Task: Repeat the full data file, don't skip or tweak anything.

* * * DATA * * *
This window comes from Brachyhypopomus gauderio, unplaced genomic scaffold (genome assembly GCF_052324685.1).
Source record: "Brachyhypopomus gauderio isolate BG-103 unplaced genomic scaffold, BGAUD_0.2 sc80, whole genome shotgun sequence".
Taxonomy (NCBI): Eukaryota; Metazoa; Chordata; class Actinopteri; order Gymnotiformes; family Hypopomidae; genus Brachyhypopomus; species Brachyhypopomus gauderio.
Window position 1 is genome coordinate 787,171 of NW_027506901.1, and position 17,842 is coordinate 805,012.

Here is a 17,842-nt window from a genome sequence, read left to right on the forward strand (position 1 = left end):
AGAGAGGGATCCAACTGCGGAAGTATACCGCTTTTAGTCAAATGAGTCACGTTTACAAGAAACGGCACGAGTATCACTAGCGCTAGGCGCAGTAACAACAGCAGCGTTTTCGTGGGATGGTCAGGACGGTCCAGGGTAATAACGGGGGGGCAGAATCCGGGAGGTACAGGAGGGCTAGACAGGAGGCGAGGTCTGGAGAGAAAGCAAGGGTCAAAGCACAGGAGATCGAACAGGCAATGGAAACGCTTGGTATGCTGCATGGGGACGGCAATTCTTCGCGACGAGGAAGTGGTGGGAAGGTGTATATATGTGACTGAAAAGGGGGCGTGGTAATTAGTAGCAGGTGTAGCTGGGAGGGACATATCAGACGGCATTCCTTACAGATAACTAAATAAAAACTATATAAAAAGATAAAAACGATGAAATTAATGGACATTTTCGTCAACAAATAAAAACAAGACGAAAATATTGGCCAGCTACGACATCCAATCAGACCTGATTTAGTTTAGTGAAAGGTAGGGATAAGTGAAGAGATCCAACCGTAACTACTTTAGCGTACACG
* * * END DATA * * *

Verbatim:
This window comes from Brachyhypopomus gauderio, unplaced genomic scaffold (genome assembly GCF_052324685.1).
Source record: "Brachyhypopomus gauderio isolate BG-103 unplaced genomic scaffold, BGAUD_0.2 sc80, whole genome shotgun sequence".
Taxonomy (NCBI): Eukaryota; Metazoa; Chordata; class Actinopteri; order Gymnotiformes; family Hypopomidae; genus Brachyhypopomus; species Brachyhypopomus gauderio.
Window position 1 is genome coordinate 787,171 of NW_027506901.1, and position 17,842 is coordinate 805,012.

Here is a 17,842-nt window from a genome sequence, read left to right on the forward strand (position 1 = left end):
AGAGAGGGATCCAACTGCGGAAGTATACCGCTTTTAGTCAAATGAGTCACGTTTACAAGAAACGGCACGAGTATCACTAGCGCTAGGCGCAGTAACAACAGCAGCGTTTTCGTGGGATGGTCAGGACGGTCCAGGGTAATAACGGGGGGGCAGAATCCGGGAGGTACAGGAGGGCTAGACAGGAGGCGAGGTCTGGAGAGAAAGCAAGGGTCAAAGCACAGGAGATCGAACAGGCAATGGAAACGCTTGGTATGCTGCATGGGGACGGCAATTCTTCGCGACGAGGAAGTGGTGGGAAGGTGTATATATGTGACTGAAAAGGGGGCGTGGTAATTAGTAGCAGGTGTAGCTGGGAGGGACATATCAGACGGCATTCCTTACAGATAACTAAATAAAAACTATATAAAAAGATAAAAACGATGAAATTAATGGACATTTTCGTCAACAAATAAAAACAAGACGAAAATATTGGCCAGCTACGACATCCAATCAGACCTGATTTAGTTTAGTGAAAGGTAGGGATAAGTGAAGAGATCCAACCGTAACTACTTTAGCGTACACG